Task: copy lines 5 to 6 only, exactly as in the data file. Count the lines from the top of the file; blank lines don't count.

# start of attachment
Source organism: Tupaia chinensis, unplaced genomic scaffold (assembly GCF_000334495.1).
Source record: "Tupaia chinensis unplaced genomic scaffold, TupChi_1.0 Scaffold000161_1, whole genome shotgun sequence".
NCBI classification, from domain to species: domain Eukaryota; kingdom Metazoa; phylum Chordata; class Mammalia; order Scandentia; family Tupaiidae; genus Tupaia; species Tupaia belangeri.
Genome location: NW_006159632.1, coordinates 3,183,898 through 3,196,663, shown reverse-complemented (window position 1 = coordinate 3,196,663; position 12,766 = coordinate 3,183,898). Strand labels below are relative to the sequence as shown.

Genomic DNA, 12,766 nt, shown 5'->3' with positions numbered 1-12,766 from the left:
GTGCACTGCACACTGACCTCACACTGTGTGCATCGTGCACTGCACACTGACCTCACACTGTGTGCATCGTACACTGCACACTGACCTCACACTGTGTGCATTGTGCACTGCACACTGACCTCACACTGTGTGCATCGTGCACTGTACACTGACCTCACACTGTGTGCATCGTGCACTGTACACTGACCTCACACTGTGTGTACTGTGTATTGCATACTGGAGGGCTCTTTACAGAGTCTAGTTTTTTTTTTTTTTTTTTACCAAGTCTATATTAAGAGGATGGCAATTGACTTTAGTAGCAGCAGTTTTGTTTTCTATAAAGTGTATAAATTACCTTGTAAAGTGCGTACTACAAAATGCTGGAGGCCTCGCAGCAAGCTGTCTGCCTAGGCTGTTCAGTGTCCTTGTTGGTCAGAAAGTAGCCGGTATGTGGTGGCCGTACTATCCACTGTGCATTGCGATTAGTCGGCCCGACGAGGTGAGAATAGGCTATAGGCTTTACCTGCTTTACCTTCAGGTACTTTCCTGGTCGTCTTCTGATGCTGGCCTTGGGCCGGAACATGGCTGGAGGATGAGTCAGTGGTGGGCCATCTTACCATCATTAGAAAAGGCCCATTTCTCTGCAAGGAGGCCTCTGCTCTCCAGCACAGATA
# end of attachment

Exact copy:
Genomic DNA, 12,766 nt, shown 5'->3' with positions numbered 1-12,766 from the left:
GTGCACTGCACACTGACCTCACACTGTGTGCATCGTGCACTGCACACTGACCTCACACTGTGTGCATCGTACACTGCACACTGACCTCACACTGTGTGCATTGTGCACTGCACACTGACCTCACACTGTGTGCATCGTGCACTGTACACTGACCTCACACTGTGTGCATCGTGCACTGTACACTGACCTCACACTGTGTGTACTGTGTATTGCATACTGGAGGGCTCTTTACAGAGTCTAGTTTTTTTTTTTTTTTTTTACCAAGTCTATATTAAGAGGATGGCAATTGACTTTAGTAGCAGCAGTTTTGTTTTCTATAAAGTGTATAAATTACCTTGTAAAGTGCGTACTACAAAATGCTGGAGGCCTCGCAGCAAGCTGTCTGCCTAGGCTGTTCAGTGTCCTTGTTGGTCAGAAAGTAGCCGGTATGTGGTGGCCGTACTATCCACTGTGCATTGCGATTAGTCGGCCCGACGAGGTGAGAATAGGCTATAGGCTTTACCTGCTTTACCTTCAGGTACTTTCCTGGTCGTCTTCTGATGCTGGCCTTGGGCCGGAACATGGCTGGAGGATGAGTCAGTGGTGGGCCATCTTACCATCATTAGAAAAGGCCCATTTCTCTGCAAGGAGGCCTCTGCTCTCCAGCACAGATA